The Commonwealth Court in Waldman again disagreed, pointing to a 2002 lot reconfiguration plan of the properties known as the “Waldman plan,” which did not state that the easement was ever intended to be a road, street or lane.
Further, the Commonwealth Court pointed out that, “were the 40-foot-wide easement to be removed from the landowners’ lot, it would no longer meet the three-acre minimum for the A-Residence zoning district.”
Finally, the Commonwealth Court in Waldman emphasized Bell’s testimony, which stated that for a subdivision plan to show a road, the plan would have to show curves and radiuses, and none of these are shown on the Waldman plan. Rather, according to the opinion, the Waldman plan shows the entirety of the easement on the landowners’ property, and explicitly states that it is an “access easement” and “utility easement.” Additionally, the area designated as an easement does not meet the zoning ordinance’s definition of a road or lane, and therefore, the Commonwealth Court agreed with the trial court’s determination that the “boundaries of the easement are not a street line and that the setback was property calculated by the borough’s zoning officer.”
On his second issue, the appellant in Waldman argued that the zoning hearing board did not have jurisdiction to decide issues of title, determination of real property interests, private contracts, or agreements affecting zoning. The trial court found that this issue was waived by not being raised before the zoning hearing board and the Commonwealth Court in Waldman agreed with this finding.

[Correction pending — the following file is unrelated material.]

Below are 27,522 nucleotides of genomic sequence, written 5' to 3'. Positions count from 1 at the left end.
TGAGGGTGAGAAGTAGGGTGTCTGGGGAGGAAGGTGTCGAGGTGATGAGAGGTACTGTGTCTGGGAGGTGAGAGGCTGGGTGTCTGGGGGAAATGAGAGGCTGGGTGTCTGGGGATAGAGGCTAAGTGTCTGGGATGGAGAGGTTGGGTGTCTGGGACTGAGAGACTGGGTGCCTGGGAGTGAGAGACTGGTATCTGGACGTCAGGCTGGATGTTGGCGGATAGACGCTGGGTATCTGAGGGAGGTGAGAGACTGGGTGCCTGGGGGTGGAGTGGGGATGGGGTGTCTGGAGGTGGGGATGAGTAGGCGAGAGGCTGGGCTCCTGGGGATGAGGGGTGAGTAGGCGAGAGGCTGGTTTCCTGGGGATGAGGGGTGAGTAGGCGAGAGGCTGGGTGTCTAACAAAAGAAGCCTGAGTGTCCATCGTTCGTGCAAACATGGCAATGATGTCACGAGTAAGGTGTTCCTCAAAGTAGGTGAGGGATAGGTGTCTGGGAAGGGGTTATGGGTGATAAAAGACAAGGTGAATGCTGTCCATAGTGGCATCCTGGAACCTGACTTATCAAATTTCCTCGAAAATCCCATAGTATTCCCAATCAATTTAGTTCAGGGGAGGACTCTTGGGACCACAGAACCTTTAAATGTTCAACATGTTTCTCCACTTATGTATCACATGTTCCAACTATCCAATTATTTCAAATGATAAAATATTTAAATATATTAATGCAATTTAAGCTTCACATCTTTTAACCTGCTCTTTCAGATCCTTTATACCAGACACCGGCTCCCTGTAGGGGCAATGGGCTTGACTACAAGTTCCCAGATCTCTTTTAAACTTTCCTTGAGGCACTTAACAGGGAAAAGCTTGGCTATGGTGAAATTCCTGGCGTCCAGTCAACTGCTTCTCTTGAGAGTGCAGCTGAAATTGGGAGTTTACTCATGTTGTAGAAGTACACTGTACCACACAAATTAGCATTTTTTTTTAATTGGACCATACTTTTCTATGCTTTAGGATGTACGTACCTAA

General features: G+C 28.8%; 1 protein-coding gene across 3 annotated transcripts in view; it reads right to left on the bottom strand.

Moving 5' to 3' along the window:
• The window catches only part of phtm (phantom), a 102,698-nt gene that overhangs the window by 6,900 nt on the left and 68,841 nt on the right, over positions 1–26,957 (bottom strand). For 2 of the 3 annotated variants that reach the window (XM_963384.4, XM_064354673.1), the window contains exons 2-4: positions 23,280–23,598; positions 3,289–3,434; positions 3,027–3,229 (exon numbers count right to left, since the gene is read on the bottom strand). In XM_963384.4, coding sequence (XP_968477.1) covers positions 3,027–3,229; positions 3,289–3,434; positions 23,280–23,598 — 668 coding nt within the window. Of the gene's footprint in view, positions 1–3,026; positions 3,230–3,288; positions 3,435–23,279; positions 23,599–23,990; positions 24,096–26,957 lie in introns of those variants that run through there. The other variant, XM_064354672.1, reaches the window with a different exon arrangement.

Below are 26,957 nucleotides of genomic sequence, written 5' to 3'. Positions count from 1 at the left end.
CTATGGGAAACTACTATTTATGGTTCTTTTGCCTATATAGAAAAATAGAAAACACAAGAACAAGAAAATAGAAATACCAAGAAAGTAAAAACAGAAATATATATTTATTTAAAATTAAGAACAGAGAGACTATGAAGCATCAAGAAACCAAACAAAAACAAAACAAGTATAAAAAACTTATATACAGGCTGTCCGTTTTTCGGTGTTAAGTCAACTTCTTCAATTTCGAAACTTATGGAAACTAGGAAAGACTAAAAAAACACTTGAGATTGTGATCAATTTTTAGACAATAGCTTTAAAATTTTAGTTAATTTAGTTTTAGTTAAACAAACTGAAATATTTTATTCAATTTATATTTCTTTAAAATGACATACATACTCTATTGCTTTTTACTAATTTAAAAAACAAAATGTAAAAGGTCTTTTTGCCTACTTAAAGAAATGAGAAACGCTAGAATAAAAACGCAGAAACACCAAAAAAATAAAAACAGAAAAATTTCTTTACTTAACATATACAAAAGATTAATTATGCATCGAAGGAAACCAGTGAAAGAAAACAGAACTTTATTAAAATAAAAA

Finally, the appellant argued that the trial court erred because the building permit would allow the landowners to rebuild a nonconforming garage in violation of the setback requirement from a street line in effect when it was built. The ordinance “prohibits the reconstruction of a nonconforming structure that has been more than 50% destroyed.”
The appellant argued that the prior garage was nonconforming and was completely destroyed.
The Commonwealth Court in Waldman found that the evidence in the record failed to establish the previous garage was nonconforming or that it was completely destroyed in the fire.
Alan Nochumson is the sole shareholder of Nochumson P.C., a legal services firm with a focus on real estate, land use & zoning, litigation, and business counseling for the people of Pennsylvania and New Jersey. Nochumson is a frequent author and lecturer on issues commonly confronting businesses, individuals and professionals. You can reach him at 215-399-1346 or firstname.lastname@example.org.
Alex Goldberg is an associate attorney at the firm. You can reach him at 215-399-1346 or email@example.com.